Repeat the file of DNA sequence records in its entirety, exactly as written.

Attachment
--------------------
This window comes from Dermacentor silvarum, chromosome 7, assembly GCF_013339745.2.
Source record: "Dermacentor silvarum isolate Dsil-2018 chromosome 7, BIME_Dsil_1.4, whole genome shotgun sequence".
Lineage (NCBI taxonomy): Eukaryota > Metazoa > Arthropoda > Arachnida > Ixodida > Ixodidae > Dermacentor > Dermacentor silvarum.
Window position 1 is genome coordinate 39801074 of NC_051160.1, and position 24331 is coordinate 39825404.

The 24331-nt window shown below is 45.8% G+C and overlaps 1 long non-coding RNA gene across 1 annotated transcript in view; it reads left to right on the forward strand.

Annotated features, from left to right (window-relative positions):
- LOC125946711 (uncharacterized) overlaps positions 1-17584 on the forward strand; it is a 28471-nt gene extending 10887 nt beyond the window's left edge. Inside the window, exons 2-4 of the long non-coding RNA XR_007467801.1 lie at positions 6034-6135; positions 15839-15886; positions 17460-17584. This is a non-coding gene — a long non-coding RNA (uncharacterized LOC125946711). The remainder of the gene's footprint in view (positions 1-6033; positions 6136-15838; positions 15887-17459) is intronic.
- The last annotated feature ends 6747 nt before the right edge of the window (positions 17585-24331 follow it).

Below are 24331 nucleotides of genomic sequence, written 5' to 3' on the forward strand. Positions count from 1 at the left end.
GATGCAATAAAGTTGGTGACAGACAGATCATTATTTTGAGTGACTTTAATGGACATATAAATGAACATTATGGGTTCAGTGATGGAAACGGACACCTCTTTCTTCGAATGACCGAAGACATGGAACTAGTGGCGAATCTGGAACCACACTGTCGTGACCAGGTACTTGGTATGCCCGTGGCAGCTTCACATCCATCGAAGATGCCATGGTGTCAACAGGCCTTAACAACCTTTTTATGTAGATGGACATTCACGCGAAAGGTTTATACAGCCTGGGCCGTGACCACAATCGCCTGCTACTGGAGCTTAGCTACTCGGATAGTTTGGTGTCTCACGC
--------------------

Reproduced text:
This window comes from Dermacentor silvarum, chromosome 7, assembly GCF_013339745.2.
Source record: "Dermacentor silvarum isolate Dsil-2018 chromosome 7, BIME_Dsil_1.4, whole genome shotgun sequence".
Lineage (NCBI taxonomy): Eukaryota > Metazoa > Arthropoda > Arachnida > Ixodida > Ixodidae > Dermacentor > Dermacentor silvarum.
Window position 1 is genome coordinate 39801074 of NC_051160.1, and position 24331 is coordinate 39825404.

The 24331-nt window shown below is 45.8% G+C and overlaps 1 long non-coding RNA gene across 1 annotated transcript in view; it reads left to right on the forward strand.

Annotated features, from left to right (window-relative positions):
- LOC125946711 (uncharacterized) overlaps positions 1-17584 on the forward strand; it is a 28471-nt gene extending 10887 nt beyond the window's left edge. Inside the window, exons 2-4 of the long non-coding RNA XR_007467801.1 lie at positions 6034-6135; positions 15839-15886; positions 17460-17584. This is a non-coding gene — a long non-coding RNA (uncharacterized LOC125946711). The remainder of the gene's footprint in view (positions 1-6033; positions 6136-15838; positions 15887-17459) is intronic.
- The last annotated feature ends 6747 nt before the right edge of the window (positions 17585-24331 follow it).

Below are 24331 nucleotides of genomic sequence, written 5' to 3' on the forward strand. Positions count from 1 at the left end.
GATGCAATAAAGTTGGTGACAGACAGATCATTATTTTGAGTGACTTTAATGGACATATAAATGAACATTATGGGTTCAGTGATGGAAACGGACACCTCTTTCTTCGAATGACCGAAGACATGGAACTAGTGGCGAATCTGGAACCACACTGTCGTGACCAGGTACTTGGTATGCCCGTGGCAGCTTCACATCCATCGAAGATGCCATGGTGTCAACAGGCCTTAACAACCTTTTTATGTAGATGGACATTCACGCGAAAGGTTTATACAGCCTGGGCCGTGACCACAATCGCCTGCTACTGGAGCTTAGCTACTCGGATAGTTTGGTGTCTCACGC